Aviation experts have dismissed fears that offshore helicopters are inherently unsafe despite occupants facing a 10 times higher death rate than commercial air passengers.
Safety rates over the North Sea were "just as good" as in other comparable areas internationally, the Civil Aviation Authority (CAA) told MPs.
Over the past four years there have been five major offshore crashes - all involving Super Puma helicopters - prompting the CAA to issue a safety review.
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Figures it published last month showed the chance of death on offshore helicopters was 10 times the rate of that for commercial jet aeroplanes.
Asked if that meant helicopter flights were "inherently unsafe", Mark Swan, director of the CAA safety, airspace and regulation group, told the Commons Transport select committee: "No, it doesn't mean that the helicopters are inherently unsafe.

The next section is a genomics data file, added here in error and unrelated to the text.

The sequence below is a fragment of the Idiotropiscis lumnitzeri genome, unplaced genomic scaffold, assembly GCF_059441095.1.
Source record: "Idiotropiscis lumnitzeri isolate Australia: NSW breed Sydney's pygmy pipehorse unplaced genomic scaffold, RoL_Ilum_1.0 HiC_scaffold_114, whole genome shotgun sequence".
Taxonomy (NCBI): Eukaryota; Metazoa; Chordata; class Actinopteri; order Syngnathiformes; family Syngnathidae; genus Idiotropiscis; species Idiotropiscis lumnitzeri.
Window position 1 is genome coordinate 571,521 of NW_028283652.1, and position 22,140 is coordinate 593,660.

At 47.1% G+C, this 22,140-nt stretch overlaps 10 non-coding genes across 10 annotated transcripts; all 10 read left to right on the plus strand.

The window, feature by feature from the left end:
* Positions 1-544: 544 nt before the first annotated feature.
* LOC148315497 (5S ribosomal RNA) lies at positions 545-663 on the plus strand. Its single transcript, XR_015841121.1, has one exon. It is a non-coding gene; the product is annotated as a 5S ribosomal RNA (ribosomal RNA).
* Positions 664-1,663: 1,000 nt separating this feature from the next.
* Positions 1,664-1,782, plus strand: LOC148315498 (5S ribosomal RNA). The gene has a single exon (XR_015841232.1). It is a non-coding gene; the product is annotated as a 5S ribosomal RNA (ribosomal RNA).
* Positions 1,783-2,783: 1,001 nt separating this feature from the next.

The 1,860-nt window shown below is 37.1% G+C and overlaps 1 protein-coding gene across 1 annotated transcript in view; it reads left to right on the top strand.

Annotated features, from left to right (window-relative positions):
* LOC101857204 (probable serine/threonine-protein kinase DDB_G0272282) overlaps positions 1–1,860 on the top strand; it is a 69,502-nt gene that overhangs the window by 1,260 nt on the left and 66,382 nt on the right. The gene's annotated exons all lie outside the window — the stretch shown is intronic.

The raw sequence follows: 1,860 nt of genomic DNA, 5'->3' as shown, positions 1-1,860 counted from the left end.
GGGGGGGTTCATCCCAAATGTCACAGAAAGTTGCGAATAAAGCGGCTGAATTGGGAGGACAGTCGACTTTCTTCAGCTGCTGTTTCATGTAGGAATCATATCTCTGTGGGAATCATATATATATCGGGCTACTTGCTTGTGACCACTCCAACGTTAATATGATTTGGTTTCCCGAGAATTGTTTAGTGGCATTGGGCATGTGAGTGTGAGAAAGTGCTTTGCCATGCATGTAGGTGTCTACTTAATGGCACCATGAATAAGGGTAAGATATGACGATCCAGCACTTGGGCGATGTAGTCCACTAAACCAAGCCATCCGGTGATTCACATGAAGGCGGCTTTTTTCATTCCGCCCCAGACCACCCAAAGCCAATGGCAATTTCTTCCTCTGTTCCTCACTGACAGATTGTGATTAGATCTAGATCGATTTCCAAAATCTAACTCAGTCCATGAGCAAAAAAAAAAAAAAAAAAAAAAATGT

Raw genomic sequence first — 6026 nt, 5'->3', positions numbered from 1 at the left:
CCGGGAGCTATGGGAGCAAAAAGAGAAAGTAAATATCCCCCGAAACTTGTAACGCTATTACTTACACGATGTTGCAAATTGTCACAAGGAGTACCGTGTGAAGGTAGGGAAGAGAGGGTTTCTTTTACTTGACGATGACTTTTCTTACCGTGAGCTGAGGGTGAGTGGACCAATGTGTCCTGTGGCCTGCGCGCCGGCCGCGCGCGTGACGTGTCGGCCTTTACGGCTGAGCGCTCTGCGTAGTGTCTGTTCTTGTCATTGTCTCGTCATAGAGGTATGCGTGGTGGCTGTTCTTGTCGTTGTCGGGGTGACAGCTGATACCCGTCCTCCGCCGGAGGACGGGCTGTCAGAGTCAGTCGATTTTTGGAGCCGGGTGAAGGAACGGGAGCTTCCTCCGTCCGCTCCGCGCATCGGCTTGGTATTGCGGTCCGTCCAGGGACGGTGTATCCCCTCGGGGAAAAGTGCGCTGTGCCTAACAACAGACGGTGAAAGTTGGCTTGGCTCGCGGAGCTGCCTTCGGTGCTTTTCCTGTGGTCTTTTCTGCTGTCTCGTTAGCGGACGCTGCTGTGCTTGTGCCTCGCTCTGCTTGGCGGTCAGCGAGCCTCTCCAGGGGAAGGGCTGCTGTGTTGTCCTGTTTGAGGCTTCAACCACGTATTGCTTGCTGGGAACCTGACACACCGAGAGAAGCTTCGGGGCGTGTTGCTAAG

"I can assure this committee if they were they wouldn't be flying."
Last August, a Super Puma L2 carrying oil rig workers ditched in the North Sea. Four people died and 14 survived. The Air Accidents Investigation Branch (AAIB) found no evidence of any technical failure in this case.
A Super Puma EC225 helicopter plunged into the water off the Aberdeenshire coast claiming 16 lives in April 2009. A fatal accident inquiry held only last week concluded that the accident could have been prevented.
The committee was told there were different variants of helicopters that came under the name Super Puma.
Keith Conradi, chief of inspectors at the AAIB, said: "If you look globally I don't know of any information which suggests actually that the EC225 or any of the Super Pumas are any more likely to have an accident than any other type."